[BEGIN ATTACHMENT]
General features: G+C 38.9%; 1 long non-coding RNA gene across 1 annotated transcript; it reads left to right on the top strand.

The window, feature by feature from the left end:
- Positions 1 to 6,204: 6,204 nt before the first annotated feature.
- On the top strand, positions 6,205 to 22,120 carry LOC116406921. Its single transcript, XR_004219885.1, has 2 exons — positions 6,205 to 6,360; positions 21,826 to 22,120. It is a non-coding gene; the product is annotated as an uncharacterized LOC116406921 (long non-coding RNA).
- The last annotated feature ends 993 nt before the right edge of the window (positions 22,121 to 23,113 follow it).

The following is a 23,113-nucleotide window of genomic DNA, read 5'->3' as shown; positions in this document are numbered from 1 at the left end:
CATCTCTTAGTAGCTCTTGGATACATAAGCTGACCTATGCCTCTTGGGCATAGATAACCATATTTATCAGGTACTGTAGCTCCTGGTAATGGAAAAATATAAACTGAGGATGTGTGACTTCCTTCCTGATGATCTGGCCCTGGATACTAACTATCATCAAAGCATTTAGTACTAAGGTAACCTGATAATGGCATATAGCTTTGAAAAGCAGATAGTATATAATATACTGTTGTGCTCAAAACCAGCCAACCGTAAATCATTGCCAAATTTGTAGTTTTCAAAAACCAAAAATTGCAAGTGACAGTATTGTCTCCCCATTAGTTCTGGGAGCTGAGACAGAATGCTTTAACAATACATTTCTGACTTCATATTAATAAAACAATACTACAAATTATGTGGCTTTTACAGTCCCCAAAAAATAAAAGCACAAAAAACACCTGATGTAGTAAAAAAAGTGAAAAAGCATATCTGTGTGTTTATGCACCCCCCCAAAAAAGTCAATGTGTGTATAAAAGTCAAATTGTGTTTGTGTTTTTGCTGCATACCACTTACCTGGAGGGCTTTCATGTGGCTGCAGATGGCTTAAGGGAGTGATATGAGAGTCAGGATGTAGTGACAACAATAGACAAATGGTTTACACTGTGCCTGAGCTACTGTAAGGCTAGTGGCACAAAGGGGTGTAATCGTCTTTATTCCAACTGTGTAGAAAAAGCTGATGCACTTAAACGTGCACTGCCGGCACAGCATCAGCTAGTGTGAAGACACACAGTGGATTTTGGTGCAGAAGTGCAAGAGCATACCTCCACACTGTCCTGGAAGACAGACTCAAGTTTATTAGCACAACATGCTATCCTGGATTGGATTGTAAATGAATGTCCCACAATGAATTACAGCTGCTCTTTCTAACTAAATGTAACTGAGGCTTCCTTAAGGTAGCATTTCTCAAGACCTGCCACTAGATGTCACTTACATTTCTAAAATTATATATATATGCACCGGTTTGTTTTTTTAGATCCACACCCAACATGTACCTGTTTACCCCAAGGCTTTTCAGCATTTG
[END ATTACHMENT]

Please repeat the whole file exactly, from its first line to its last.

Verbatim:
General features: G+C 38.9%; 1 long non-coding RNA gene across 1 annotated transcript; it reads left to right on the top strand.

The window, feature by feature from the left end:
- Positions 1 to 6,204: 6,204 nt before the first annotated feature.
- On the top strand, positions 6,205 to 22,120 carry LOC116406921. Its single transcript, XR_004219885.1, has 2 exons — positions 6,205 to 6,360; positions 21,826 to 22,120. It is a non-coding gene; the product is annotated as an uncharacterized LOC116406921 (long non-coding RNA).
- The last annotated feature ends 993 nt before the right edge of the window (positions 22,121 to 23,113 follow it).

The following is a 23,113-nucleotide window of genomic DNA, read 5'->3' as shown; positions in this document are numbered from 1 at the left end:
CATCTCTTAGTAGCTCTTGGATACATAAGCTGACCTATGCCTCTTGGGCATAGATAACCATATTTATCAGGTACTGTAGCTCCTGGTAATGGAAAAATATAAACTGAGGATGTGTGACTTCCTTCCTGATGATCTGGCCCTGGATACTAACTATCATCAAAGCATTTAGTACTAAGGTAACCTGATAATGGCATATAGCTTTGAAAAGCAGATAGTATATAATATACTGTTGTGCTCAAAACCAGCCAACCGTAAATCATTGCCAAATTTGTAGTTTTCAAAAACCAAAAATTGCAAGTGACAGTATTGTCTCCCCATTAGTTCTGGGAGCTGAGACAGAATGCTTTAACAATACATTTCTGACTTCATATTAATAAAACAATACTACAAATTATGTGGCTTTTACAGTCCCCAAAAAATAAAAGCACAAAAAACACCTGATGTAGTAAAAAAAGTGAAAAAGCATATCTGTGTGTTTATGCACCCCCCCAAAAAAGTCAATGTGTGTATAAAAGTCAAATTGTGTTTGTGTTTTTGCTGCATACCACTTACCTGGAGGGCTTTCATGTGGCTGCAGATGGCTTAAGGGAGTGATATGAGAGTCAGGATGTAGTGACAACAATAGACAAATGGTTTACACTGTGCCTGAGCTACTGTAAGGCTAGTGGCACAAAGGGGTGTAATCGTCTTTATTCCAACTGTGTAGAAAAAGCTGATGCACTTAAACGTGCACTGCCGGCACAGCATCAGCTAGTGTGAAGACACACAGTGGATTTTGGTGCAGAAGTGCAAGAGCATACCTCCACACTGTCCTGGAAGACAGACTCAAGTTTATTAGCACAACATGCTATCCTGGATTGGATTGTAAATGAATGTCCCACAATGAATTACAGCTGCTCTTTCTAACTAAATGTAACTGAGGCTTCCTTAAGGTAGCATTTCTCAAGACCTGCCACTAGATGTCACTTACATTTCTAAAATTATATATATATGCACCGGTTTGTTTTTTTAGATCCACACCCAACATGTACCTGTTTACCCCAAGGCTTTTCAGCATTTG